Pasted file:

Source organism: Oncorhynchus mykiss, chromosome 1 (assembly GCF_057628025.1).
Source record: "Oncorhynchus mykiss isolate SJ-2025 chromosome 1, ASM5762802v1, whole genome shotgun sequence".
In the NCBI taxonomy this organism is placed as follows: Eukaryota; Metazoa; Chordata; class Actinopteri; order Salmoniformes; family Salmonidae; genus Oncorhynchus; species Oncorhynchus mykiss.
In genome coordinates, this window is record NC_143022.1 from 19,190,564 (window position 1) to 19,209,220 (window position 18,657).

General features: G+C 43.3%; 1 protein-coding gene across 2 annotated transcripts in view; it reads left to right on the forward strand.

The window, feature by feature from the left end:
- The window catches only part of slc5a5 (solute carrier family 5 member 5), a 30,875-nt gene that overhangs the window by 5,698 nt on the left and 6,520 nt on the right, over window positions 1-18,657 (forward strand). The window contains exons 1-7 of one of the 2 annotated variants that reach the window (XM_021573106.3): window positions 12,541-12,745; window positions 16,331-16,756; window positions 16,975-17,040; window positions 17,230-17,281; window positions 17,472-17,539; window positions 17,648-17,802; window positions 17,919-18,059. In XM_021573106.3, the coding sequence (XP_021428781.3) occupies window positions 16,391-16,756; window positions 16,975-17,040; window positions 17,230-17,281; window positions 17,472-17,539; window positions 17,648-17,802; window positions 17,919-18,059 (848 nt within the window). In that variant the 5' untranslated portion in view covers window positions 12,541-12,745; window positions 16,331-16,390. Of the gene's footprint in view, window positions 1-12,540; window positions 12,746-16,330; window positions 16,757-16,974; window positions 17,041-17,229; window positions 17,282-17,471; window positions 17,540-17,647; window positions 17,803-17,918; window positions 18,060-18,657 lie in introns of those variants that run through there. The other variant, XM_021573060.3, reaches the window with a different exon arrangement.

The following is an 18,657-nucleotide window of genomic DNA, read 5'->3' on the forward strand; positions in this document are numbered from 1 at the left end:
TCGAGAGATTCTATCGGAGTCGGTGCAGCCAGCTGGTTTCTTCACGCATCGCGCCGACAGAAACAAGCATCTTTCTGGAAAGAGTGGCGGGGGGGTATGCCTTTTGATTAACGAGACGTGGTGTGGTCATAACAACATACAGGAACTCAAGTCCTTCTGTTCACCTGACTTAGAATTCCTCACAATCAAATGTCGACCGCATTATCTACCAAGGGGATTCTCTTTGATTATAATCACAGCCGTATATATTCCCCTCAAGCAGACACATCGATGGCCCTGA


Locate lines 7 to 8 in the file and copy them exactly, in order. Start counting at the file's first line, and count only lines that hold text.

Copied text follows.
- The window catches only part of slc5a5 (solute carrier family 5 member 5), a 30,875-nt gene that overhangs the window by 5,698 nt on the left and 6,520 nt on the right, over window positions 1-18,657 (forward strand). The window contains exons 1-7 of one of the 2 annotated variants that reach the window (XM_021573106.3): window positions 12,541-12,745; window positions 16,331-16,756; window positions 16,975-17,040; window positions 17,230-17,281; window positions 17,472-17,539; window positions 17,648-17,802; window positions 17,919-18,059. In XM_021573106.3, the coding sequence (XP_021428781.3) occupies window positions 16,391-16,756; window positions 16,975-17,040; window positions 17,230-17,281; window positions 17,472-17,539; window positions 17,648-17,802; window positions 17,919-18,059 (848 nt within the window). In that variant the 5' untranslated portion in view covers window positions 12,541-12,745; window positions 16,331-16,390. Of the gene's footprint in view, window positions 1-12,540; window positions 12,746-16,330; window positions 16,757-16,974; window positions 17,041-17,229; window positions 17,282-17,471; window positions 17,540-17,647; window positions 17,803-17,918; window positions 18,060-18,657 lie in introns of those variants that run through there. The other variant, XM_021573060.3, reaches the window with a different exon arrangement.

The following is an 18,657-nucleotide window of genomic DNA, read 5'->3' on the forward strand; positions in this document are numbered from 1 at the left end: